Nutrients and contaminants in wastes from seabird colonies can dramatically alter surrounding vegetation, water chemistry, and aquatic communities. Here we examine the effects of nesting Common Eiders (Somateria mollissima) on diatom assemblages from 21 ponds on islands in Hudson Strait, sub-Arctic Canada (63°12′N, 76°52′W). A total of 116 diatom taxa were identified, with assemblages dominated by benthic Diatoma and Nitzschia species typical of freshwater ponds influenced by seabird colonies. Canonical correspondence analysis (CCA), with forward selection and Monte Carlo permutation tests (999 repetitions), identified parameters correlated to seabird inputs, including specific conductivity, Al, and Cd concentrations, as the variables most closely linked to diatom species composition. A diatom-based conductivity inference model was developed using a weighted average with partial least squares (WA-PLS) model (r2boot = 0.723; RMSEP = 0.544) to describe the conductivity optima of the most commonly encountered taxa. Although we found increased numbers of eutrophilous taxa in highly eider-influenced ponds, the diatom assemblages were primarily influenced by conductivity, which was primarily linked to ocean spray, and statistical tests did not identify significant differences between the taxa of high and low eider-influenced sites (ANOSIM; p = 0.429; r = 0.009). This calibration set exhibits the potential use of diatoms as indicators of seabird abundance and density across breeding sites; however, in coastal ponds, ocean spray (and hence conductivity) appears to be a confounding factor affecting diatom assemblages.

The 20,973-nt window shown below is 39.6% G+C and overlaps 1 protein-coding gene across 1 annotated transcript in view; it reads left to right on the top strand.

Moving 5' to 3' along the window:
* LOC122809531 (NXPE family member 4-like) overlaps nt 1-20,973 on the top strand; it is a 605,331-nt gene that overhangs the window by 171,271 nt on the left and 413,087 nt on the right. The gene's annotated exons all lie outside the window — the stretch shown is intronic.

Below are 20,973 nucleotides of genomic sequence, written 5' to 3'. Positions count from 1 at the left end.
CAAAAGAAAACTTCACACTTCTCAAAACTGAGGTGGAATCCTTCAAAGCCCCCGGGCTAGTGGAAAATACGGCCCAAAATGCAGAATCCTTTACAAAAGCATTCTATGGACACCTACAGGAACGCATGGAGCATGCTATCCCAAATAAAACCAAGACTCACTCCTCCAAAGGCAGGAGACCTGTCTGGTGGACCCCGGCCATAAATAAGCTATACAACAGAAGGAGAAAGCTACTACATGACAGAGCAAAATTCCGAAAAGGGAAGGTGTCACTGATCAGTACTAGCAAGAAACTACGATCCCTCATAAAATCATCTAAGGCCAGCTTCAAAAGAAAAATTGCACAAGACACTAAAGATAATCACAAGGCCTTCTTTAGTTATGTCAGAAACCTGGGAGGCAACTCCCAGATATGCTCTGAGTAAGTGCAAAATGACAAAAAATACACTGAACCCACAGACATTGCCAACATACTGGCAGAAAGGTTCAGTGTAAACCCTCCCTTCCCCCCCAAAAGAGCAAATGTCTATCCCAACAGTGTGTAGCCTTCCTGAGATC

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The authors thank Michael Janssen, Jake Russell-Mercier, and Chris Grooms for fieldwork logistical support; Grant Gilchrist, Nik Clyde, Sarah Robinson, John Klymko, and Frankie Jean-Gagnon for their help in the field and overall support on the project. They also thank the Aiviq Hunters and Trappers Organizations and Ivujivik Hunters and Trappers Association for their support in our research. This research was funded by Environment and Climate Change Canada (ECCC), the W. Garfield Weston Foundation, and the Natural Sciences and Engineering Research Council of Canada (NSERC). Finally, the authors thank Dr. Bart Van de Vijver and two other anonymous reviewers for their helpful comments and feedback.
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Duda, M.P., Hargan, K.E., Michelutti, N. et al. Freshwater diatom assemblages from seabird-inhabited ponds in Hudson Strait, sub-Arctic Canada. Polar Biol 42, 1549–1560 (2019). https://doi.org/10.1007/s00300-019-02541-0
- Training set
- Common eiders
- Environmental reconstruction
- Ocean spray